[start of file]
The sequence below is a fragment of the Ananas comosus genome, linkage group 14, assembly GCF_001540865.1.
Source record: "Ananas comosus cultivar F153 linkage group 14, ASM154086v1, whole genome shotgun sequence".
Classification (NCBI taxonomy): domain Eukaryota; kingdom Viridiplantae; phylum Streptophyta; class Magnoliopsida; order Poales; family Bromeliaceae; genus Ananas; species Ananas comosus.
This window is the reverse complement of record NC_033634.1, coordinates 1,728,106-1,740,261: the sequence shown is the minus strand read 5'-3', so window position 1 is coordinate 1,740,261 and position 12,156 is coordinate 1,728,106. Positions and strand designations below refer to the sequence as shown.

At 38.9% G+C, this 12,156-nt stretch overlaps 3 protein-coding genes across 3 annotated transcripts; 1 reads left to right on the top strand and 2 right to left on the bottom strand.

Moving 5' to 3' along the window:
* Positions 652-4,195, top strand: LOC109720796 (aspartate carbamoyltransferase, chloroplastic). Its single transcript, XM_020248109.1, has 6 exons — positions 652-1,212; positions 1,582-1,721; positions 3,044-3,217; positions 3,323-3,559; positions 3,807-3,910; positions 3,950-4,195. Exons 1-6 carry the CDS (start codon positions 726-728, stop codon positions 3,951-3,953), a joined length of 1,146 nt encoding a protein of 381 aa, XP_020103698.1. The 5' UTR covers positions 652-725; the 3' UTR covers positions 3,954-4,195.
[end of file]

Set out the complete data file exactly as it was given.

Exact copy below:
The sequence below is a fragment of the Ananas comosus genome, linkage group 14, assembly GCF_001540865.1.
Source record: "Ananas comosus cultivar F153 linkage group 14, ASM154086v1, whole genome shotgun sequence".
Classification (NCBI taxonomy): domain Eukaryota; kingdom Viridiplantae; phylum Streptophyta; class Magnoliopsida; order Poales; family Bromeliaceae; genus Ananas; species Ananas comosus.
This window is the reverse complement of record NC_033634.1, coordinates 1,728,106-1,740,261: the sequence shown is the minus strand read 5'-3', so window position 1 is coordinate 1,740,261 and position 12,156 is coordinate 1,728,106. Positions and strand designations below refer to the sequence as shown.

At 38.9% G+C, this 12,156-nt stretch overlaps 3 protein-coding genes across 3 annotated transcripts; 1 reads left to right on the top strand and 2 right to left on the bottom strand.

Moving 5' to 3' along the window:
* Positions 652-4,195, top strand: LOC109720796 (aspartate carbamoyltransferase, chloroplastic). Its single transcript, XM_020248109.1, has 6 exons — positions 652-1,212; positions 1,582-1,721; positions 3,044-3,217; positions 3,323-3,559; positions 3,807-3,910; positions 3,950-4,195. Exons 1-6 carry the CDS (start codon positions 726-728, stop codon positions 3,951-3,953), a joined length of 1,146 nt encoding a protein of 381 aa, XP_020103698.1. The 5' UTR covers positions 652-725; the 3' UTR covers positions 3,954-4,195.